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Login onto Windows.

Open your USB key and double-click the item called Migration assistant (step 2, PC).

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The SDK unpacks. Wait for it to finish... and that's all.

Setting up your signing identity

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On Windows, open the Keychain Tool shortcut from your Start menu (it's in All Programs > iOS Project Builder for Unity).

If your Mac was previously used to build iOS apps, the migration assistant will have found your existing signing identity and you should see that appear in the Keychain Tool. That is to say, you should see things called certificates named iPhone Developer: <Your Name> and/or iPhone Distribution: <Your Name>, along with at least one private key and probably some provisioning profiles.

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On the other hand, if you see nothing in the listbox like on this image, then it means no existing signing identity was imported from your Mac, and you need to create one from scratch.

In which case please see 6: About digital signing identities case c) "You don't have any signing identity yet".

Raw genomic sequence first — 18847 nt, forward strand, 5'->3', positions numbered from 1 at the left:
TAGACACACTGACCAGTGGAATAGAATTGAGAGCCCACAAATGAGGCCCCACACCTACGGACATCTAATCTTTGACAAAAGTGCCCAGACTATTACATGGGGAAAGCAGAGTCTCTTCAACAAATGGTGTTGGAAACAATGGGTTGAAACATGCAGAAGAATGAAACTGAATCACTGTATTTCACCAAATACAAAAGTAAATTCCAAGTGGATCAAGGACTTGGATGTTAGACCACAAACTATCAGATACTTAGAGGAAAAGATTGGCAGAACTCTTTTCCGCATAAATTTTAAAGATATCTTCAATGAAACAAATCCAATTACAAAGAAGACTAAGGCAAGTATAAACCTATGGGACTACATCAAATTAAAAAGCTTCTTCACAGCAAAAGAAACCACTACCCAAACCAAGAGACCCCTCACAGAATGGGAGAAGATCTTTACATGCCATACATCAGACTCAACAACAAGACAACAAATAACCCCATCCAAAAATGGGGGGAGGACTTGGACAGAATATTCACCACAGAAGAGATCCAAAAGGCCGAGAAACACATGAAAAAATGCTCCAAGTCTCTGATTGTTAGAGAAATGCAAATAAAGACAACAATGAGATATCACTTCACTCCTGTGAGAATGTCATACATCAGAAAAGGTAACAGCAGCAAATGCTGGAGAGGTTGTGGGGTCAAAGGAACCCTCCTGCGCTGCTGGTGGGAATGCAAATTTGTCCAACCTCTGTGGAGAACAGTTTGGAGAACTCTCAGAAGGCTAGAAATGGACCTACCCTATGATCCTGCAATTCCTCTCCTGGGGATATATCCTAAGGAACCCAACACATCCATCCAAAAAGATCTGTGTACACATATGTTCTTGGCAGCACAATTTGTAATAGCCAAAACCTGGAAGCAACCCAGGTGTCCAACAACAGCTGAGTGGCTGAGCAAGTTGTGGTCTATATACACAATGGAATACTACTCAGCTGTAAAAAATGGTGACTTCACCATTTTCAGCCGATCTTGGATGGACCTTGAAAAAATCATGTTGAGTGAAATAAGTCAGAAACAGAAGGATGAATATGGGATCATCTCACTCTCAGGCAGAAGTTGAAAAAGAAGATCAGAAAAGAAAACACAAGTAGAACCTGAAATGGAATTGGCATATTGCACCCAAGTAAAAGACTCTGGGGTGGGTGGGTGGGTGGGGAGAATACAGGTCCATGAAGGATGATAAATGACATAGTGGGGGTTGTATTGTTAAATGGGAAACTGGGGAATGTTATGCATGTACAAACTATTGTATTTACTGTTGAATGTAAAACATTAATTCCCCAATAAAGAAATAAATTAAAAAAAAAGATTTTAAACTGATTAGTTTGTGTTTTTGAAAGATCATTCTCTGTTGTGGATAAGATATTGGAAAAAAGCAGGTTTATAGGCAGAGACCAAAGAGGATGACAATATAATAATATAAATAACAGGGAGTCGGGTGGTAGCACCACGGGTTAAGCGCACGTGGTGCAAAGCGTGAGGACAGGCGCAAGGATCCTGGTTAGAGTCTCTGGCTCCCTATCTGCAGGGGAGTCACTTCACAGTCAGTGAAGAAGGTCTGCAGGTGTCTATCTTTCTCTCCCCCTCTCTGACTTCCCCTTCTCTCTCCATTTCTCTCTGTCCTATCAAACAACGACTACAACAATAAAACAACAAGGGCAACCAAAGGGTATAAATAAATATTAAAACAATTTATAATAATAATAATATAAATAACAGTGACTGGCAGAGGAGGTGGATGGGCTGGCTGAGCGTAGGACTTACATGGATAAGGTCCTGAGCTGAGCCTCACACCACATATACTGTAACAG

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A signing identity, in a nutshell, is the combination of 3 things: a certificate that attests of your identity, the private key (and its protecting passphrase) out of which this certificate was created, and a provisioning profile that tells which iOS device(s) are allowed to install the app that carries it.

Select the provisioning profile to use by default. This will auto-select the certificate it contains (if your profile contains multiple certificates, pick one of them), and the private key that was used to create it. Enter that private key's passphrase. When everything matches, the lock turns green. This will be your default signing identity.

Note that for a generic identity, you should select a generic, development provisioning profile, i.e. one that's not specific to a particular app. Later, when you build your apps for release, you will select for each of them a distribution certificate and a specific provisioning profile.

Voil´┐Ż. Your build environment is ready!

Building and deploying your iOS project

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Create your iOS project within Unity on Windows (select File - Build Settings... or Ctrl+Shift+B, then select iOS, and hit Build.)

Unity will prepare a directory containing a project to be compiled with Xcode.

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Start the "Project Builder for Unity" from your Start menu (it's located in the "iOS Project Builder for Unity" programs group in the Start menu, under "All programs").

Pickup the location of the Xcode project created by Unity using the Browse button.

Check that your signing identity is correct (see 6.) and that the provisioning profile is suitable for your app (see 7.), review the build options, then hit Build.